A series of articles and posts caught my eye tonight. First I read Mike Murphy’s article on Meeting the Needs of Customer 2.0: Intelligence All Around (DM Review).
Mike discussed the issues and difficulties of serving a
new customer, one with high expectations and little patience -“Customer 2.0.”
He goes on to say how product quality is no more important than customer experience to these customers. Mike’s focus is on knowledge management and the need to treat knowledgeable customers. Customer 2.0 (great phrase) is not just knowledgeable though, they are also impatient and intolerant of “let me refer you to someone else”. Now Mike walks through an example of dealing with this kind of customer. Using the example of call center agents, he makes the point that “agents don’t have time to search through too much information”. Indeed. In fact they often don’t have time to look at any data to make a decision, they need to be presented with the decision itself – “the best answer in the shortest amount of time” to use Mike’s phrase. When customer 2.0 is looking for pricing, for a refund, for activation – for a business decision – the agent needs the answer not more information. No matter how “operational” the business intelligence is, it will not really help. And that brings me to the second article, one by Barry Wilderman on Operational Business Intelligence: A New Approach (also DM Review). Barry is focused on the “next horizon for BI” which he says
involves deploying applications along with specific operational solutions and processes, thus enabling “right-time” decision support to a broader base of users at all levels of the organization
Well, perhaps, but is Operational BI an oxymoron? Continuing with our scenario of treating and dealing with customer 2.0, it seems to me that decision support is not going to cut it. Instead the need is for decision automation and decision management. Don’t get me wrong, he is right when he says that “even the most finely tuned transaction-based processes come to a stand-still when non-routine events occur”. But he misses the fact that the transaction-based process itself must make decisions. This integrates “the transaction world with the analytical world ” not “by linking transactions to executives and analysts and then linking the actions they take back into the transaction systems” but by analytically enhancing the transactions themselves. Why have the order entry person recognize the problem, when the system can? Why send someone to a dashboard when rules, enhanced with analytic predictions can be executed more rapidly? If something occurs even somewhat frequently, a decision can and should be built into the system and not rely on an alerted knowledge worker. Barry says:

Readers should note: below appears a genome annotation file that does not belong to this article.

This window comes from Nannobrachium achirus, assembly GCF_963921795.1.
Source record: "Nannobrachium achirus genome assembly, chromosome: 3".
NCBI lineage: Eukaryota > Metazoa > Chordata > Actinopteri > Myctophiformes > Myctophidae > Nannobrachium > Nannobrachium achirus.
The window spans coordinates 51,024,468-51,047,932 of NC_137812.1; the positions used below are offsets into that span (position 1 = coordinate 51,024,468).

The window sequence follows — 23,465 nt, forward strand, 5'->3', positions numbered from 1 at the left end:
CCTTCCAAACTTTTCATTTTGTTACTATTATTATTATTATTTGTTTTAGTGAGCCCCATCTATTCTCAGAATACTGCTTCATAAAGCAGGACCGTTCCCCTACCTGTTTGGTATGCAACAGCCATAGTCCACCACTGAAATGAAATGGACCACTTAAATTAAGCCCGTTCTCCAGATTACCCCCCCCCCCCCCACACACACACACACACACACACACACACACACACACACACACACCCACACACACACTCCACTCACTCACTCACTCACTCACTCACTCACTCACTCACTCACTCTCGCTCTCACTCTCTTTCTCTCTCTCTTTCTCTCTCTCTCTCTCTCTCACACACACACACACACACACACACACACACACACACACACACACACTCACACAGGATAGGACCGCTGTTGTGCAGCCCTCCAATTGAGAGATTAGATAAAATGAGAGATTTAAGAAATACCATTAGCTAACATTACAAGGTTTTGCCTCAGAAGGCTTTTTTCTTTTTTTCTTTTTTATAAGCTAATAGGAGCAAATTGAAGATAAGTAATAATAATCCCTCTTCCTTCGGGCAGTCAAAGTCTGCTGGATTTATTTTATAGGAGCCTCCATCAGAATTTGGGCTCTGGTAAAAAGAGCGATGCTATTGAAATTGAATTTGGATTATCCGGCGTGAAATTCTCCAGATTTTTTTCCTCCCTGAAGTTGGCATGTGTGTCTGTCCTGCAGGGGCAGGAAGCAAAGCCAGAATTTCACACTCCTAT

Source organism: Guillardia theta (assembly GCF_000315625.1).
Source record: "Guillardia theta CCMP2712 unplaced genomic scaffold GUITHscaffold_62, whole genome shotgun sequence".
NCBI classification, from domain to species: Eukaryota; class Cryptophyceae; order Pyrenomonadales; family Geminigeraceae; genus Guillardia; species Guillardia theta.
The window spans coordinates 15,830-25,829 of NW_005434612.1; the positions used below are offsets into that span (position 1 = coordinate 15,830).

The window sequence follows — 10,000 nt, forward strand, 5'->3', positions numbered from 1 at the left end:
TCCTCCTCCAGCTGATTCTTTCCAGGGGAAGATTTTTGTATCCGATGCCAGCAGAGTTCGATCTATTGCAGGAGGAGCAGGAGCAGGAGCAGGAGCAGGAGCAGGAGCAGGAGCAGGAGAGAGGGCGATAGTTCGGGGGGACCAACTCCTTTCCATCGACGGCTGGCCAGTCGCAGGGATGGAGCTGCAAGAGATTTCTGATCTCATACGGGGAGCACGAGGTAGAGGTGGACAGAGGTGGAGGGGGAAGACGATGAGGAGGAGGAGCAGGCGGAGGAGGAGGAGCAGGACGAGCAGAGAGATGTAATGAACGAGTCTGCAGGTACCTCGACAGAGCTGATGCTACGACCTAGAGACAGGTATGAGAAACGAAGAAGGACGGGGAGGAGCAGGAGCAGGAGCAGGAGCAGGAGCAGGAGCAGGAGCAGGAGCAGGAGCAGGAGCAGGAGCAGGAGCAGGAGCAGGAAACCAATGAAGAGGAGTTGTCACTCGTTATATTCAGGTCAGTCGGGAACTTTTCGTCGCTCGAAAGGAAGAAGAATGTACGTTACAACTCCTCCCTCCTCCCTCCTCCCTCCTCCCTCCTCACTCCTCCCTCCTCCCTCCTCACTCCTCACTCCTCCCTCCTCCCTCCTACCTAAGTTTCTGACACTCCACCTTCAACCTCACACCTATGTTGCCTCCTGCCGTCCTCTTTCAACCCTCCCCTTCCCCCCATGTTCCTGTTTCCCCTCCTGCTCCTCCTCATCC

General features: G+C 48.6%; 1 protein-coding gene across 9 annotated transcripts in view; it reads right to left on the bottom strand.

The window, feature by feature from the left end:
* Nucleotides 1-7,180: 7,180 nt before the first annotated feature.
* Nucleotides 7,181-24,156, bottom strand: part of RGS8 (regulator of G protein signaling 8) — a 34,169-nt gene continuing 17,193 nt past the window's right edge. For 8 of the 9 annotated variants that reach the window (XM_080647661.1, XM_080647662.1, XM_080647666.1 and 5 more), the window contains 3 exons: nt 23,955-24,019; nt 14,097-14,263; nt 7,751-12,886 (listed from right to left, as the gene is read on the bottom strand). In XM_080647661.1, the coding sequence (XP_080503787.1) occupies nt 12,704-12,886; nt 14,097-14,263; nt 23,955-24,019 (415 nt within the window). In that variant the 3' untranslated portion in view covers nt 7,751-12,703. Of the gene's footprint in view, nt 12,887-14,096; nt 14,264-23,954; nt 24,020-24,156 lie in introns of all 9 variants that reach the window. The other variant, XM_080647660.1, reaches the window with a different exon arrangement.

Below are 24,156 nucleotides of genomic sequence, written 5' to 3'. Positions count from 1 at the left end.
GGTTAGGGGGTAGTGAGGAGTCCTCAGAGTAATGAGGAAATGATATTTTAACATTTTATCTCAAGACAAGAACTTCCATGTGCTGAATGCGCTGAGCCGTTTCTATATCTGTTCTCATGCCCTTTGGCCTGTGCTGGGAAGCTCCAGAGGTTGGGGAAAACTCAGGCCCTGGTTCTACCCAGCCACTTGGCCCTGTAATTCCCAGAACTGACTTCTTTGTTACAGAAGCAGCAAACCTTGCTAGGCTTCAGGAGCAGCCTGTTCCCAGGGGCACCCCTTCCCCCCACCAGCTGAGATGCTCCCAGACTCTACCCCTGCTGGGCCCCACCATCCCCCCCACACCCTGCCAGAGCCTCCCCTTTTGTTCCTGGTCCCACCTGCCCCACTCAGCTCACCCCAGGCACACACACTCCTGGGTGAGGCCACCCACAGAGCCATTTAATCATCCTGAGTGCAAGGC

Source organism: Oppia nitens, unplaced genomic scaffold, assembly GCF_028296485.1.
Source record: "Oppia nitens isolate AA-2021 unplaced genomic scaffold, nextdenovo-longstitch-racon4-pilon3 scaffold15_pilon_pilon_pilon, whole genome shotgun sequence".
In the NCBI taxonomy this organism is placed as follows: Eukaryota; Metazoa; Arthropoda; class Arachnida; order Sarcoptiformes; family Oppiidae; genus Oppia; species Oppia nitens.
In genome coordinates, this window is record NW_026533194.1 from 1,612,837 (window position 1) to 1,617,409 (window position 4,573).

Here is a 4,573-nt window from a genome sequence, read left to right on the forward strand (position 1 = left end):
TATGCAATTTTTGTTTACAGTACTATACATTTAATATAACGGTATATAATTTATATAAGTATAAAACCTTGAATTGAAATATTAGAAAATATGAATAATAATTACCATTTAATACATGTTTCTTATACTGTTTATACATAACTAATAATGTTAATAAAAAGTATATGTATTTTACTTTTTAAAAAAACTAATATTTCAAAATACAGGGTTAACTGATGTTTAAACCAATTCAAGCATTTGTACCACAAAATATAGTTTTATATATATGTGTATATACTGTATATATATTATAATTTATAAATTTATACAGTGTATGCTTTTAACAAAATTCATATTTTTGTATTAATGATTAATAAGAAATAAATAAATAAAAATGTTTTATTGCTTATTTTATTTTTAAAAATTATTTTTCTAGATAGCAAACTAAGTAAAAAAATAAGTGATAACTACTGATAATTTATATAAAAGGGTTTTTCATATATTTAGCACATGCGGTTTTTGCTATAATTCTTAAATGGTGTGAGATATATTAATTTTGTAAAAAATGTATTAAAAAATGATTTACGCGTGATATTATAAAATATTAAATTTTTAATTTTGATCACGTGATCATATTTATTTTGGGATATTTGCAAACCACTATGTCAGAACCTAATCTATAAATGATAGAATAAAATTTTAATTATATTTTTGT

Automated decision-making functionality … features proactive notifications with actionable links, role-based dashboards at all levels, and benchmarks and best practices
But surely “automated decision-making” should feature automated actions taken based on policies, regulations, best practices and analytically derived insight? Enterprise decision management, in other words. Which leads me to Seth Godin’s post on How to spend $20 million. Seth says:
So yes, treat different customers differently. The more the better, actually. But do it consistently and in a way that your customers respect and understand.
It seems to me that not only does this matter even more for Customer 2.0 (who will find out how others are treated and want to understand why), it means deciding on the right way to treat customers even when they are using self-service applications, websites, IVR systems or talking to an agent. You should use data mining and predictive analytics to create markets of 1. You cannot use operational BI for this and you must be able to control and improve the customer experience. A need for EDM to meet these challenges and use what you know about your customers runs through all three stories, even if the authors cannot see it.